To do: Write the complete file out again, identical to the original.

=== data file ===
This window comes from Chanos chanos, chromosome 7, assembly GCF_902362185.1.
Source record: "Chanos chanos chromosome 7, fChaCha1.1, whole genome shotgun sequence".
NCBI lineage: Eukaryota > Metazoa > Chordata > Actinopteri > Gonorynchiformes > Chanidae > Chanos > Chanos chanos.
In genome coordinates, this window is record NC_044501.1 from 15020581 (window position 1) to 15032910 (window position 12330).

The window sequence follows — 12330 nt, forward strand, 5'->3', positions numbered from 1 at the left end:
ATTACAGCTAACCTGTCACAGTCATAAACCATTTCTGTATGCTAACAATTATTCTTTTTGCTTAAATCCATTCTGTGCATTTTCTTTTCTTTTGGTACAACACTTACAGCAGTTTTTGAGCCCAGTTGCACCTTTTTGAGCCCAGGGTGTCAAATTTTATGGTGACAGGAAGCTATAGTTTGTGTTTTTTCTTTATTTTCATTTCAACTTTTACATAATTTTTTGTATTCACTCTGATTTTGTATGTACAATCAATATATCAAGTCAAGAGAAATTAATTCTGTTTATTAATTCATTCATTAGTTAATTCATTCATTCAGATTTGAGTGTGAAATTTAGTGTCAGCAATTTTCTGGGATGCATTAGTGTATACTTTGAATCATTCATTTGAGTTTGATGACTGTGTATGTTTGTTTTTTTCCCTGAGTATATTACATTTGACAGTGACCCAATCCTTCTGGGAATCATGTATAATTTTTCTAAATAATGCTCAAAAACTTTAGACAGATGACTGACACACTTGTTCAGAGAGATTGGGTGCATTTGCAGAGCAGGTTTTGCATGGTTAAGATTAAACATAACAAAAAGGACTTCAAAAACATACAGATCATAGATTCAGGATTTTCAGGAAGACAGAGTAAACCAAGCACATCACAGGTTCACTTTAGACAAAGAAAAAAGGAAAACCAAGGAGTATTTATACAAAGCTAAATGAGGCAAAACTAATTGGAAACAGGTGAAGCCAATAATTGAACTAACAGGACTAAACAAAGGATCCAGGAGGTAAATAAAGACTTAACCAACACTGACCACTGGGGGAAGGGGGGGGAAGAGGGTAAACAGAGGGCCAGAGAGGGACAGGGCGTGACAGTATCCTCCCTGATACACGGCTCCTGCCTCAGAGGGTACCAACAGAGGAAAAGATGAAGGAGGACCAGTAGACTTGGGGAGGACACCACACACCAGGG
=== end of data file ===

This window comes from Chanos chanos, chromosome 7, assembly GCF_902362185.1.
Source record: "Chanos chanos chromosome 7, fChaCha1.1, whole genome shotgun sequence".
NCBI lineage: Eukaryota > Metazoa > Chordata > Actinopteri > Gonorynchiformes > Chanidae > Chanos > Chanos chanos.
In genome coordinates, this window is record NC_044501.1 from 15020581 (window position 1) to 15032910 (window position 12330).

The window sequence follows — 12330 nt, forward strand, 5'->3', positions numbered from 1 at the left end:
ATTACAGCTAACCTGTCACAGTCATAAACCATTTCTGTATGCTAACAATTATTCTTTTTGCTTAAATCCATTCTGTGCATTTTCTTTTCTTTTGGTACAACACTTACAGCAGTTTTTGAGCCCAGTTGCACCTTTTTGAGCCCAGGGTGTCAAATTTTATGGTGACAGGAAGCTATAGTTTGTGTTTTTTCTTTATTTTCATTTCAACTTTTACATAATTTTTTGTATTCACTCTGATTTTGTATGTACAATCAATATATCAAGTCAAGAGAAATTAATTCTGTTTATTAATTCATTCATTAGTTAATTCATTCATTCAGATTTGAGTGTGAAATTTAGTGTCAGCAATTTTCTGGGATGCATTAGTGTATACTTTGAATCATTCATTTGAGTTTGATGACTGTGTATGTTTGTTTTTTTCCCTGAGTATATTACATTTGACAGTGACCCAATCCTTCTGGGAATCATGTATAATTTTTCTAAATAATGCTCAAAAACTTTAGACAGATGACTGACACACTTGTTCAGAGAGATTGGGTGCATTTGCAGAGCAGGTTTTGCATGGTTAAGATTAAACATAACAAAAAGGACTTCAAAAACATACAGATCATAGATTCAGGATTTTCAGGAAGACAGAGTAAACCAAGCACATCACAGGTTCACTTTAGACAAAGAAAAAAGGAAAACCAAGGAGTATTTATACAAAGCTAAATGAGGCAAAACTAATTGGAAACAGGTGAAGCCAATAATTGAACTAACAGGACTAAACAAAGGATCCAGGAGGTAAATAAAGACTTAACCAACACTGACCACTGGGGGAAGGGGGGGGAAGAGGGTAAACAGAGGGCCAGAGAGGGACAGGGCGTGACAGTATCCTCCCTGATACACGGCTCCTGCCTCAGAGGGTACCAACAGAGGAAAAGATGAAGGAGGACCAGTAGACTTGGGGAGGACACCACACACCAGGG